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Message 894500 - Posted: 14 May 2009, 4:55:45 UTC - in response to Message 894469.


{SNIP]
Plus, as I was calculating this just now I found that two of the CPUs on sidious have apparently died. - Matt
[SNIP]

Is this, perhaps, one of the causes of the problems with the replica DB?



Ahhhh . . . Sidious is becoming Insidious

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Message 904601 - Posted: 7 Jun 2009, 0:33:10 UTC

How does a CPU just die and the server continue to function?
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Message 904610 - Posted: 7 Jun 2009, 1:06:31 UTC - in response to Message 904601.

How does a CPU just die and the server continue to function?

If there are 2, 4, 8 or 16 CPUs on a server, one can die & it will still function. If there is only one CPU & it dies, then the server dies with it.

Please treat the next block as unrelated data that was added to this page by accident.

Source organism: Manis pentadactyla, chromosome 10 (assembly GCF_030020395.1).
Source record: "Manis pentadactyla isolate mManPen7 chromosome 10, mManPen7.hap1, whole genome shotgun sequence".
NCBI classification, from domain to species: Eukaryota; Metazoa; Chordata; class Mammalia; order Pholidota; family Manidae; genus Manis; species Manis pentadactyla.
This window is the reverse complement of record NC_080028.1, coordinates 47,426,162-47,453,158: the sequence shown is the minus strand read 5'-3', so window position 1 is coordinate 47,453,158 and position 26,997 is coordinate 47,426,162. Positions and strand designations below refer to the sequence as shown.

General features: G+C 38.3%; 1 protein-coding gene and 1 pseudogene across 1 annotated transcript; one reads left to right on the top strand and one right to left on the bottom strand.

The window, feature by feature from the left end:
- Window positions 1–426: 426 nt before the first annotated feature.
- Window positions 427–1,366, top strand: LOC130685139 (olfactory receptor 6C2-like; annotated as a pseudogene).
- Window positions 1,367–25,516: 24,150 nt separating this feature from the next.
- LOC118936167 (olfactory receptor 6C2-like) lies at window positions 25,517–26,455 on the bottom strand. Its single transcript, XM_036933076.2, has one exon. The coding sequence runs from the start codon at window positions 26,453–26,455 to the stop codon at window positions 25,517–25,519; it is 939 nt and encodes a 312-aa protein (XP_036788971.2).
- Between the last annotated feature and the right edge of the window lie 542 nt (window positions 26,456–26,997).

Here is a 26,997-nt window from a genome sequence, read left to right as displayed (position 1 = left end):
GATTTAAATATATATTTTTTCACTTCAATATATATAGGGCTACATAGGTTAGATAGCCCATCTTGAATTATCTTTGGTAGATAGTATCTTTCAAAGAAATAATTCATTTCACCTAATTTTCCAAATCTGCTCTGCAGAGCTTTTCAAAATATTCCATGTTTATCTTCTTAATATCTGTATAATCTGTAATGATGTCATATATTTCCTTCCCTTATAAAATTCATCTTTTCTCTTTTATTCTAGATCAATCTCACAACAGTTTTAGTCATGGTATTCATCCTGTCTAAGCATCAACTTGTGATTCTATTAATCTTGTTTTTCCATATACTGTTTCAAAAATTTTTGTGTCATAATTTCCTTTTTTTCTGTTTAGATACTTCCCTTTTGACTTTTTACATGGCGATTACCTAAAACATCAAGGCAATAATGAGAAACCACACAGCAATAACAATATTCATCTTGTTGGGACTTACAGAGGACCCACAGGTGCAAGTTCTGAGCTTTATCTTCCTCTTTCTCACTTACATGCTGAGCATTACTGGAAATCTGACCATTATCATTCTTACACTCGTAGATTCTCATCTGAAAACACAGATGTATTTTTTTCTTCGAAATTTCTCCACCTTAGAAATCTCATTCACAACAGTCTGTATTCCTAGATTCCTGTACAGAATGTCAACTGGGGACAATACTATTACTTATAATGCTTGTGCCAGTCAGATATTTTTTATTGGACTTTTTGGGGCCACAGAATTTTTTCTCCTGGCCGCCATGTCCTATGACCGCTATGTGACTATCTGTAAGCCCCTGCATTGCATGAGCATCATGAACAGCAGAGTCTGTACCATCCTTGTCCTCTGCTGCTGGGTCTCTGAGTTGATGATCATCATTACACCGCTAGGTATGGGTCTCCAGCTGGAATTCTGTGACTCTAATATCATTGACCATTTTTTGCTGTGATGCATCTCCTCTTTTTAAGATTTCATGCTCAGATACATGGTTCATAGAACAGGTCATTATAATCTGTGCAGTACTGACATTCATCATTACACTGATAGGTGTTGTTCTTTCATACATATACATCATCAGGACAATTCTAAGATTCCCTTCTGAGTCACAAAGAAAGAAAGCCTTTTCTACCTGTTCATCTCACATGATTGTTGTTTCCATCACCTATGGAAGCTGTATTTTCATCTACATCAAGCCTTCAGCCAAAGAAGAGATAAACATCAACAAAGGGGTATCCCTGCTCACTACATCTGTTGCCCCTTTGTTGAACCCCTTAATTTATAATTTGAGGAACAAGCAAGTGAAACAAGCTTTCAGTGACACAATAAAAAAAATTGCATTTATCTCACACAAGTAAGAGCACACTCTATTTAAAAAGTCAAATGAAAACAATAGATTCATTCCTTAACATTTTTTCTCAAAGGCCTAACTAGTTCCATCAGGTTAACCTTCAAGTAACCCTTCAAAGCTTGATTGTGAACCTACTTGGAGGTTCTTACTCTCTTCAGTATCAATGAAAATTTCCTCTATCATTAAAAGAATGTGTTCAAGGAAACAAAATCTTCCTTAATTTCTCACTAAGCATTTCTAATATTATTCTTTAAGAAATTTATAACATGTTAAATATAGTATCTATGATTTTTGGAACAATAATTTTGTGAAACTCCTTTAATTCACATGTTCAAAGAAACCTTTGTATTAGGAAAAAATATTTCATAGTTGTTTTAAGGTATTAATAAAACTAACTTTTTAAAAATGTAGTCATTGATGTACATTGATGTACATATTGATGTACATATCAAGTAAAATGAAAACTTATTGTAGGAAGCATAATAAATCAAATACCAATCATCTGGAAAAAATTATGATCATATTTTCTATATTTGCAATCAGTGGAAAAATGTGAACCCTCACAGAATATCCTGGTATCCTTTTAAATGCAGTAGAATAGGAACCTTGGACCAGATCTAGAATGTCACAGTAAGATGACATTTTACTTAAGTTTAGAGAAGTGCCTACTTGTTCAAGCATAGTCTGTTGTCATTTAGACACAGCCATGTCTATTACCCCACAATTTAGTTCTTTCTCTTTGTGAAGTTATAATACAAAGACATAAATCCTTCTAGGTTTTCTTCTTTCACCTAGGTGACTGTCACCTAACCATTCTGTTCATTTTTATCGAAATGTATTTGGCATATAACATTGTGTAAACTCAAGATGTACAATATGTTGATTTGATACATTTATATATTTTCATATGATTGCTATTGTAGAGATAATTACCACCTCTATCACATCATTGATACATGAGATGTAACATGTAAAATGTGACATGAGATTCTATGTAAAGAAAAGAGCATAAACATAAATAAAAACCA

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Message 904669 - Posted: 7 Jun 2009, 7:11:39 UTC - in response to Message 904601.
Last modified: 7 Jun 2009, 7:16:48 UTC

How does a CPU just die and the server continue to function?


Some very high end servers can also implement Lockstep processing. It's somewhat analogous to RAID 1 but for CPU's. Likewise, similar technology exists for RAM redundacy such as Chipkill, which enables recovery from a hardware failure of an entire RAM module. SETI doesn't necessarily use these but it goes to show that sometimes what makes server platforms unique and not just a rebranding of consumer chips is their certified ability to recover from disaster scenarios that are usually showstoppers for a normal desktop. In IT world it is called Reliability, Availability, and Serviceablity (RAS) and is important in mission critical and business mainframes.